Raskin J. D. (2011) On essences in constructivist psychology. Journal of Theoretical and Philosophical Psychology 31(4): 223–239. https://cepa.info/467
On essences in constructivist psychology.
Journal of Theoretical and Philosophical Psychology 31(4): 223–239.
Fulltext at https://cepa.info/467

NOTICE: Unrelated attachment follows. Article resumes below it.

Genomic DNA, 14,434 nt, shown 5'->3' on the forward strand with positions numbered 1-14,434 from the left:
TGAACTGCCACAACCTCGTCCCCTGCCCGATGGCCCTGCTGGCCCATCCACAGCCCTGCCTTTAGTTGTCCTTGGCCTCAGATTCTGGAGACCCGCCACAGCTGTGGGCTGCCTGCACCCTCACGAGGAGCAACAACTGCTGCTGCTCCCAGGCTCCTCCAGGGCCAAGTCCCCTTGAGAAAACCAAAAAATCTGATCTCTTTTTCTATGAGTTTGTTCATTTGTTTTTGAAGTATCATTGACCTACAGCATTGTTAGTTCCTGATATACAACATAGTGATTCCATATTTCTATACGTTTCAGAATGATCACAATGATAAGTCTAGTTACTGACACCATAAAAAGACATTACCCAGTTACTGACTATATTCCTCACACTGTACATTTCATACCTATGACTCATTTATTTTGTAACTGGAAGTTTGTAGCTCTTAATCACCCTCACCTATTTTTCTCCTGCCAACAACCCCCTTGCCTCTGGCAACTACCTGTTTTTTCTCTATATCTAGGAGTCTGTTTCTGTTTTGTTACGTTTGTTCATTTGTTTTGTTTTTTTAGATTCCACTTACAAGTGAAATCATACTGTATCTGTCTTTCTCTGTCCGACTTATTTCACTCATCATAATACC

The notion of essence in psychology is examined from a constructivist viewpoint. The constructivist position is summarized and differentiated from social constructionism, after which constructs are distinguished from concepts in order to position ontology and epistemology as modes of construing. After situating constructivism in relation to philosophical approaches to essences, the distinction between essences and kinds is examined and the presumed constructivist critique of essences in psychology outlined. It is argued that criticizing constructivism as an “anything goes” form of antirealism fails to grasp how constructivist psychology, by emphasizing structure and viability, does indeed place limits on the constructions people may hold. In applying a constructivist understanding of essences in general to those fundamental to human psychology, people can be seen as having three essential psychological qualities: they are closed systems, active meaning-makers, and irreducibly social beings. Yet a constructivist view also maintains that these psychological essences only hold while operating within and committed to a constructivist perspective. In other words, what counts as an essence always depends on one’s assumptions, or how one construes events. Finally, a personal construct theory model of essentialist and nonessentialist construing is introduced that is based on the assumption that everyone construes in both essentialist and nonessentialist ways at different times because doing so is pragmatically viable.